Reason and Sticky Buns

There are times, Dear Reader, when I am heartily sick of, and fed up with, the behaviour of Christians. And the reason I get so annoyed and dispirited by it is that the people who are behaving badly have no excuse, and ought to know better.

There are a couple of situations of this type on my personal radar at the minute. I know one pastor who is being maligned in the press (both secular and ecclesiastical) for no good reason, on the basis of either inadequate understanding or inadequate theology. I know a church where incredibly destructive and misinformed gossip is placing huge strain on the eldership for no very good reason that I can see. And I am angry about this, because both those elders and that minister are my friends, and what is being done to them is spectacularly unfair.

I love Doctor Who. But I disagree with the Doctor’s oft-repeated mantra (at least since Christopher Ecclestone) that “people are brilliant!” People aren’t brilliant. People can be brilliant, but it’s not their ground state. I think Calvin’s doctrine of Total Depravity a far more clear-sighted and unromanticised view of the nature of humanity. I think Yeats was right when he talked about ‘the foul rag and bone shop of the heart’. I was told recently, on the basis of my Screwtape Letters, that I have ‘a real insight into the nature of the human heart’. That’s a nice compliment to receive, and I am grateful for it, but there are times I wonder if ‘you have a real insight into the nature of cesspools’ isn’t equally applicable.

And all that’s fine. I am entirely comfortable with thinking of humanity at its worst because I know I share in it. I am no better. I can, on occasion, be every bit as small-minded, petty, vindictive and unpleasant as anybody else – like, for instance, you, Dear Reader. But what really grieves me about the situation facing this minister and these elders is that it would be relatively simple to resolve these situations if everybody was prepared to sit down and talk about it. As the minister’s opponents have discovered, it is easy to sit at a computer and make comments that one would baulk at in a face-to-face encounter. As the gossipers have discovered, the last thing you want is to meet with the people who could make clear the situation. To do so wrecks the deliciousness of being in the group ‘that knows what the real problem is’.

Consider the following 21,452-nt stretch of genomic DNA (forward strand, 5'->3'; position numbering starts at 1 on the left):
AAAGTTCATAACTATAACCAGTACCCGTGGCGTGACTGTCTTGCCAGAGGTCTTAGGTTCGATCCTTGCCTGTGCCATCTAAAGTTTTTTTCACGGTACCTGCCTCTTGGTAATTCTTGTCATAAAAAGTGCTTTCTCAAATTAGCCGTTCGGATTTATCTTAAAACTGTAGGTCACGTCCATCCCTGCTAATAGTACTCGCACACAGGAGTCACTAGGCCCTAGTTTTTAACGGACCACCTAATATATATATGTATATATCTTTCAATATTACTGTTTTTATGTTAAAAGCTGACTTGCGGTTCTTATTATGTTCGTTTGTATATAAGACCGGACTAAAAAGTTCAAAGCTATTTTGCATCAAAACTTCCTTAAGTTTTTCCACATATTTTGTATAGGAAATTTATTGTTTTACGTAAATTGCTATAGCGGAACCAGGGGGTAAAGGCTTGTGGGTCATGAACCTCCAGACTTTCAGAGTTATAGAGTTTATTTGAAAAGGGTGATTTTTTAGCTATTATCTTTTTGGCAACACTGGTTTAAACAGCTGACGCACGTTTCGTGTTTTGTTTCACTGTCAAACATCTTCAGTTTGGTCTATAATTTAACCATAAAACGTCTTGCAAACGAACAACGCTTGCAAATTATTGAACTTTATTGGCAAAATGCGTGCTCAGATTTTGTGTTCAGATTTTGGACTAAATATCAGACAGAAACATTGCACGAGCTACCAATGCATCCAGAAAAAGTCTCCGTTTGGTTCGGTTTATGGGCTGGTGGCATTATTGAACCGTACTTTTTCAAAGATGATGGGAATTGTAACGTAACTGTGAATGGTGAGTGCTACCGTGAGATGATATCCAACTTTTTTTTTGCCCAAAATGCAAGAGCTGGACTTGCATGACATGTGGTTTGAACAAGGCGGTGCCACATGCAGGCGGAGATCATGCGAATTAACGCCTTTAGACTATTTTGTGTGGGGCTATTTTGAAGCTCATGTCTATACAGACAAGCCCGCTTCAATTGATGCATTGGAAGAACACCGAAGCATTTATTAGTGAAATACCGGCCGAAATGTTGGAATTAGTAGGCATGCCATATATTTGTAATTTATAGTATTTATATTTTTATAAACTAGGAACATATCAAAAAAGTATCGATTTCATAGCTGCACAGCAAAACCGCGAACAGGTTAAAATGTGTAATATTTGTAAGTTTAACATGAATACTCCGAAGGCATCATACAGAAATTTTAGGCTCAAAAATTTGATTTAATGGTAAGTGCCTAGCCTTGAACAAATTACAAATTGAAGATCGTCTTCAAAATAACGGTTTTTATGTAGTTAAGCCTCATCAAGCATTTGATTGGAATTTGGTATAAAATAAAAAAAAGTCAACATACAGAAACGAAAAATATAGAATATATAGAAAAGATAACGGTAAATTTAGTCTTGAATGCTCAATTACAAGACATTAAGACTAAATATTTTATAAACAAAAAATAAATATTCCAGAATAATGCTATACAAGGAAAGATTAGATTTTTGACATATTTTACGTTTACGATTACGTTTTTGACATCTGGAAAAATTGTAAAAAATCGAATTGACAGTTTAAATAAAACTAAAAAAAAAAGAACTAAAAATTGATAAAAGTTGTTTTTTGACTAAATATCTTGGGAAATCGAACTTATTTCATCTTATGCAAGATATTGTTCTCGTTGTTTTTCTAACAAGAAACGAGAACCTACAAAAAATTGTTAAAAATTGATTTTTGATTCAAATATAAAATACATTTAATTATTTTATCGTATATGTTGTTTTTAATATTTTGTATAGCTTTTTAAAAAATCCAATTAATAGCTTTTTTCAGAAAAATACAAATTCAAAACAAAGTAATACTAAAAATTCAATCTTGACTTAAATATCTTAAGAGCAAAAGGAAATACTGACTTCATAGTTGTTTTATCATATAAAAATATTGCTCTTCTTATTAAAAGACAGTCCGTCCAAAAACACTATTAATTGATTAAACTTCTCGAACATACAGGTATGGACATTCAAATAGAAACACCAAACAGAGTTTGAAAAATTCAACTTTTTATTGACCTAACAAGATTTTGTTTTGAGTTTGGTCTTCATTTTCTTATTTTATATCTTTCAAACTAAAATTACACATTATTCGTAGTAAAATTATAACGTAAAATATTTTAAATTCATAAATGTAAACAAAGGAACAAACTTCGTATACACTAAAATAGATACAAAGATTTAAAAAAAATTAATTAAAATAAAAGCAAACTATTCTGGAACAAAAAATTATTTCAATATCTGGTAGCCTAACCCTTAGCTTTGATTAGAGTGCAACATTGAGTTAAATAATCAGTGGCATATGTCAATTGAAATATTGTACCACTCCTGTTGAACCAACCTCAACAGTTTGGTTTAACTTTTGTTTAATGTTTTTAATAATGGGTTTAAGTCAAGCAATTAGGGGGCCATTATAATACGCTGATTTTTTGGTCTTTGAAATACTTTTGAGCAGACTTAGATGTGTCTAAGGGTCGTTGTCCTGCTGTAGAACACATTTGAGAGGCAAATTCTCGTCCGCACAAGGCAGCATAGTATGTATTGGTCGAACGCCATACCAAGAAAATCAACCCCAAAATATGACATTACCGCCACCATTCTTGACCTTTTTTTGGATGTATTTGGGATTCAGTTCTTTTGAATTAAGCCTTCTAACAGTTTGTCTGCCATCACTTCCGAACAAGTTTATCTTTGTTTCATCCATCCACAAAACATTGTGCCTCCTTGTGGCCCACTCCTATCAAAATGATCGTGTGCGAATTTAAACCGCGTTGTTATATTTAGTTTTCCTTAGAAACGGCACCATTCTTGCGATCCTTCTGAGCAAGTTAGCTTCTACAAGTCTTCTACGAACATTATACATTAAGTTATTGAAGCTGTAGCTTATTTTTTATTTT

I am sometimes accused – with a fair degree of accuracy, I must acknowledge – of being overly intellectual, of not engaging with anything on an emotional level. And, mea culpa, I acknowledge this to be true. I do over-emphasise rationality. I do have a tendency to lock emotions away in a box. But in situations like these, I think that approach a strength rather than a weakness. I am, I admit, angry on an emotional level – these things are happening to people I care about. But I am nevertheless clear-thinking enough to see why they’re happening – and even to see how they can be made to stop.

But here’s the thing. It is not my place to resolve any of these situations. I am not a member of the church where the eldership is being worked against. I am not a minister to leap into inter-ministerial disputes, nor am I a journalist to take other journalists to task for sloppy reporting, inadequate reasoning and poisonous personal attacks. (And I’m not going to mention Rosemary Goring by name, so you won’t know to whom I refer). But dear God all the people involved in these situations, of whatever stripe, faction or persuasion, are meant to be Christians, so why they can’t begin to live up to the name is beyond me. Is it too much fun being unpleasant? Is it too entertaining? Or is it that it’s too hard to behave as we are commanded?